Financial Ratios for Efficiency and Effectiveness

by Chirantan Basu; Updated September 26, 2017
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Financial ratios are relationships between one or more financial statement items. They are used by stock analysts and investors to compare companies within an industry sector, and by company management to identify internal strengths and weaknesses. The financial ratios for efficiency and effectiveness assess a company's operations and profitability.

Facts

Financial statements consist of the income statement, the balance sheet and the cash flow statement. Financial ratios, including efficiency and effectiveness ratios, are based on income statement and balance sheet items. Public companies often provide key financial ratios in their quarterly and annual financial reports. Some industry financial ratios are provided by the MSN Money and Yahoo! Finance websites.

Efficiency Ratios

The three main efficiency ratios are days sales outstanding, inventory turnover ratio and accounts payable-to-sales ratio. Days sales outstanding equal the accounts receivable divided by the credit sales, and the result multiplied by the number of days in the period. For example, if a company provides credit terms of net-30 days, meaning the cash payment is due within 30 days of purchase, and the days sales outstanding is 40 days, then it is taking on average 10 days longer for customers to settle their accounts.

The inventory turnover ratio is sales divided by inventory. The higher the ratio, the faster a company is able to move its inventory. The accounts payable-to-sales ratio equals the accounts payable divided by sales, expressed as a percentage. This ratio indicates the efficiency of the company in using supplier funds to generate sales. Accounts receivable, accounts payable and inventory are balance sheet items. Sales is an income statement item.

Effectiveness Ratios

Effectiveness ratios include return on sales, return on assets and return on equity. They indicate how effective management has been in using shareholders' equity and company assets to generate an acceptable rate of return. The return on sales, also known as the profit margin, is net profit divided by net sales, expressed as a percentage. A company that dominates the competition is likely to have high profit margins; however, a new business with limited clients is going to have low margins.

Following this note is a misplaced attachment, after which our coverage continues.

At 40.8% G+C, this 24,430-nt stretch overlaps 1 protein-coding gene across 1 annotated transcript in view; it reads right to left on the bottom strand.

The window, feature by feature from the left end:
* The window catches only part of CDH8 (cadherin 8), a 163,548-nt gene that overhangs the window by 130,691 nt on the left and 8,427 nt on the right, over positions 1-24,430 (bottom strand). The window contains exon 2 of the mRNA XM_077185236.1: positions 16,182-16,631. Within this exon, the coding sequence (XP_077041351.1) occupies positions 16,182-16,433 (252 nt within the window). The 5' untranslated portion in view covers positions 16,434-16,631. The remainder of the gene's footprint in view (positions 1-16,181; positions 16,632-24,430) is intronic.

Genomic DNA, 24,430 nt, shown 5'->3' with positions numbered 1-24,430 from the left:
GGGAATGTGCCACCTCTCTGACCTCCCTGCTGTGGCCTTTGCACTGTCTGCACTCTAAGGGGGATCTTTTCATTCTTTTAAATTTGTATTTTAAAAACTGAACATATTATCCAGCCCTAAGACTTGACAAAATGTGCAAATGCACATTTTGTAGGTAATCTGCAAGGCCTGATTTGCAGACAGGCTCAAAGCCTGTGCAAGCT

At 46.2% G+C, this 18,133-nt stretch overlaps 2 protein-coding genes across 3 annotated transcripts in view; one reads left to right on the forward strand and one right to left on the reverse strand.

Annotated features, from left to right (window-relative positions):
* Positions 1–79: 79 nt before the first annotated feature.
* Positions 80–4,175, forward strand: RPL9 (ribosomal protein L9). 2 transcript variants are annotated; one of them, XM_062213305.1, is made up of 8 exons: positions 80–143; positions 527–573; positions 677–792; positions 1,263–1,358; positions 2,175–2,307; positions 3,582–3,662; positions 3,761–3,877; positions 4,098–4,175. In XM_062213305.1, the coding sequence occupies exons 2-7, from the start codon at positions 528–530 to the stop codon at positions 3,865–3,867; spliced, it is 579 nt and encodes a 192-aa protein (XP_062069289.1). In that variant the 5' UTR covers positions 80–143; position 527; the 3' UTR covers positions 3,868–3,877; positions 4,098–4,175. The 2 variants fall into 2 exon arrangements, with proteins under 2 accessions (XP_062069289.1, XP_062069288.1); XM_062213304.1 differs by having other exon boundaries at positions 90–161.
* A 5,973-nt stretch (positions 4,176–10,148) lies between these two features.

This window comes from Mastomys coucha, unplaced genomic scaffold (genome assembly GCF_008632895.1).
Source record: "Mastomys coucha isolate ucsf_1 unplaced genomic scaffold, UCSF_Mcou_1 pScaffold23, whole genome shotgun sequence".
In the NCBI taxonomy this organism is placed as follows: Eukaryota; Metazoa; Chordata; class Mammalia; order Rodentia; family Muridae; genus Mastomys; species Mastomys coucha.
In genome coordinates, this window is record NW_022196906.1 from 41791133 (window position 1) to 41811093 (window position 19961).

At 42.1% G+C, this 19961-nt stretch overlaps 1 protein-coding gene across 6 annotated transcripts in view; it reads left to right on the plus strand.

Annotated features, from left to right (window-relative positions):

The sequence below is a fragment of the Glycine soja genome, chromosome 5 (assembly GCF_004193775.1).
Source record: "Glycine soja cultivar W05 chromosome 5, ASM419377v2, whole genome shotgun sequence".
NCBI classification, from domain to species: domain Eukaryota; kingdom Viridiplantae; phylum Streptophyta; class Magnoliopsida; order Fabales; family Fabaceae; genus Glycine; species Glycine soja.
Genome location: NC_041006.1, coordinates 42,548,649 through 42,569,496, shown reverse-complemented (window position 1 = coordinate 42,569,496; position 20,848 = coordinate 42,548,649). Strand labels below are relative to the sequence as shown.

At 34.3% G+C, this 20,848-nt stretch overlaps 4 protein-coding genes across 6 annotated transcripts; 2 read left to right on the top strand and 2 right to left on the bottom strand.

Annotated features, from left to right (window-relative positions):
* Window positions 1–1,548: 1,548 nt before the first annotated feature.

The return on assets is the net profit divided by total assets, expressed as a percentage. It measures how effectively the company uses its assets to drive profits. The net profit is the bottom line of the company. It is the profit after cost of goods, overhead expenses, interest costs and taxes have been deducted from sales. The return on equity is the net profit divided by the shareholders' equity, expressed as a percentage. Shareholders' equity is equal to assets minus liabilities. It measures management’s ability to generate an adequate return on the invested capital.

Other Ratios

Liquidity ratios (e.g., current ratio) and valuation ratios (e.g., price-to-earnings ratio) are other key ratios used to evaluate and compare businesses. The current ratio equals the current assets divided by the current liabilities. It indicates a company's ability to pay its short-term bills. The price-to-earnings ratio equals the share price divided by the earnings per share. It helps an investor determine if a company is undervalued or overvalued with respect to industry peers.

About the Author

Based in Ottawa, Canada, Chirantan Basu has been writing since 1995. His work has appeared in various publications and he has performed financial editing at a Wall Street firm. Basu holds a Bachelor of Engineering from Memorial University of Newfoundland, a Master of Business Administration from the University of Ottawa and holds the Canadian Investment Manager designation from the Canadian Securities Institute.

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